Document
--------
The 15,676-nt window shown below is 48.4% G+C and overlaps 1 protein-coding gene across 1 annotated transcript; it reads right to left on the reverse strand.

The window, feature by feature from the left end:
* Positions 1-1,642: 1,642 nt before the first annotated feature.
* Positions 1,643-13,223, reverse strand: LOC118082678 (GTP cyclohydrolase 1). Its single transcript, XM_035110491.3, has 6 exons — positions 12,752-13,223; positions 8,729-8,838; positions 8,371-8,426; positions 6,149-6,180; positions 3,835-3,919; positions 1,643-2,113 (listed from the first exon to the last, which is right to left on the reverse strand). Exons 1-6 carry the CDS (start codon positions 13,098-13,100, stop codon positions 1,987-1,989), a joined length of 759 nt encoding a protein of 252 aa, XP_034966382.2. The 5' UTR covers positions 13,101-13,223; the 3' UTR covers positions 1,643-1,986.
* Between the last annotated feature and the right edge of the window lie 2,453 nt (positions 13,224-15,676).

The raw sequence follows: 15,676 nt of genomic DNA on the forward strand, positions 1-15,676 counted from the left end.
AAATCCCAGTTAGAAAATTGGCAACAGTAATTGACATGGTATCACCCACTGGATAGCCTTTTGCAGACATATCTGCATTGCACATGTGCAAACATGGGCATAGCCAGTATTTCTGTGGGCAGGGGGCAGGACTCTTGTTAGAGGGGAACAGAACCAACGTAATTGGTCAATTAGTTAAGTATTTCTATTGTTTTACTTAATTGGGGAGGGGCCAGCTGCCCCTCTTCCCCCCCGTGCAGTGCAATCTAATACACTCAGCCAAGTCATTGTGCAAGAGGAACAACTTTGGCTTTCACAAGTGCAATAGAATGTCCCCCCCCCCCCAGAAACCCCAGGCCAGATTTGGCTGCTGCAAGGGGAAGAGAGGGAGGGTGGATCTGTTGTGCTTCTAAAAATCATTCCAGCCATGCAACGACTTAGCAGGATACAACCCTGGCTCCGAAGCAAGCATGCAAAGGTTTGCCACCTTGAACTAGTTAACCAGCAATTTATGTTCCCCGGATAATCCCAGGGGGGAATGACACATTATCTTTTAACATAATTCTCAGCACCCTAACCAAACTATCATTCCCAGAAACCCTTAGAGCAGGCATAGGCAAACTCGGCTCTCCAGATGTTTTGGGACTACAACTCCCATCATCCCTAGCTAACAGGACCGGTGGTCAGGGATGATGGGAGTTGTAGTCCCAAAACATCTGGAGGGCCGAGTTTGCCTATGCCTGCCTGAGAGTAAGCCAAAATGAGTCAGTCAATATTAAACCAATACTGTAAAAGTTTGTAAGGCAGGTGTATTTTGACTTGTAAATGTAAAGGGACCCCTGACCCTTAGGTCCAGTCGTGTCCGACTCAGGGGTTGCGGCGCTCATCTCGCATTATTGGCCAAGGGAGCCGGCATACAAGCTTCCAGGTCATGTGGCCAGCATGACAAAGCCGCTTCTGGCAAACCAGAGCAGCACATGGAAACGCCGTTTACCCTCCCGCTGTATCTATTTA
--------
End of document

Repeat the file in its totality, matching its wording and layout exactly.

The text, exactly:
The 15,676-nt window shown below is 48.4% G+C and overlaps 1 protein-coding gene across 1 annotated transcript; it reads right to left on the reverse strand.

The window, feature by feature from the left end:
* Positions 1-1,642: 1,642 nt before the first annotated feature.
* Positions 1,643-13,223, reverse strand: LOC118082678 (GTP cyclohydrolase 1). Its single transcript, XM_035110491.3, has 6 exons — positions 12,752-13,223; positions 8,729-8,838; positions 8,371-8,426; positions 6,149-6,180; positions 3,835-3,919; positions 1,643-2,113 (listed from the first exon to the last, which is right to left on the reverse strand). Exons 1-6 carry the CDS (start codon positions 13,098-13,100, stop codon positions 1,987-1,989), a joined length of 759 nt encoding a protein of 252 aa, XP_034966382.2. The 5' UTR covers positions 13,101-13,223; the 3' UTR covers positions 1,643-1,986.
* Between the last annotated feature and the right edge of the window lie 2,453 nt (positions 13,224-15,676).

The raw sequence follows: 15,676 nt of genomic DNA on the forward strand, positions 1-15,676 counted from the left end.
AAATCCCAGTTAGAAAATTGGCAACAGTAATTGACATGGTATCACCCACTGGATAGCCTTTTGCAGACATATCTGCATTGCACATGTGCAAACATGGGCATAGCCAGTATTTCTGTGGGCAGGGGGCAGGACTCTTGTTAGAGGGGAACAGAACCAACGTAATTGGTCAATTAGTTAAGTATTTCTATTGTTTTACTTAATTGGGGAGGGGCCAGCTGCCCCTCTTCCCCCCCGTGCAGTGCAATCTAATACACTCAGCCAAGTCATTGTGCAAGAGGAACAACTTTGGCTTTCACAAGTGCAATAGAATGTCCCCCCCCCCCCAGAAACCCCAGGCCAGATTTGGCTGCTGCAAGGGGAAGAGAGGGAGGGTGGATCTGTTGTGCTTCTAAAAATCATTCCAGCCATGCAACGACTTAGCAGGATACAACCCTGGCTCCGAAGCAAGCATGCAAAGGTTTGCCACCTTGAACTAGTTAACCAGCAATTTATGTTCCCCGGATAATCCCAGGGGGGAATGACACATTATCTTTTAACATAATTCTCAGCACCCTAACCAAACTATCATTCCCAGAAACCCTTAGAGCAGGCATAGGCAAACTCGGCTCTCCAGATGTTTTGGGACTACAACTCCCATCATCCCTAGCTAACAGGACCGGTGGTCAGGGATGATGGGAGTTGTAGTCCCAAAACATCTGGAGGGCCGAGTTTGCCTATGCCTGCCTGAGAGTAAGCCAAAATGAGTCAGTCAATATTAAACCAATACTGTAAAAGTTTGTAAGGCAGGTGTATTTTGACTTGTAAATGTAAAGGGACCCCTGACCCTTAGGTCCAGTCGTGTCCGACTCAGGGGTTGCGGCGCTCATCTCGCATTATTGGCCAAGGGAGCCGGCATACAAGCTTCCAGGTCATGTGGCCAGCATGACAAAGCCGCTTCTGGCAAACCAGAGCAGCACATGGAAACGCCGTTTACCCTCCCGCTGTATCTATTTA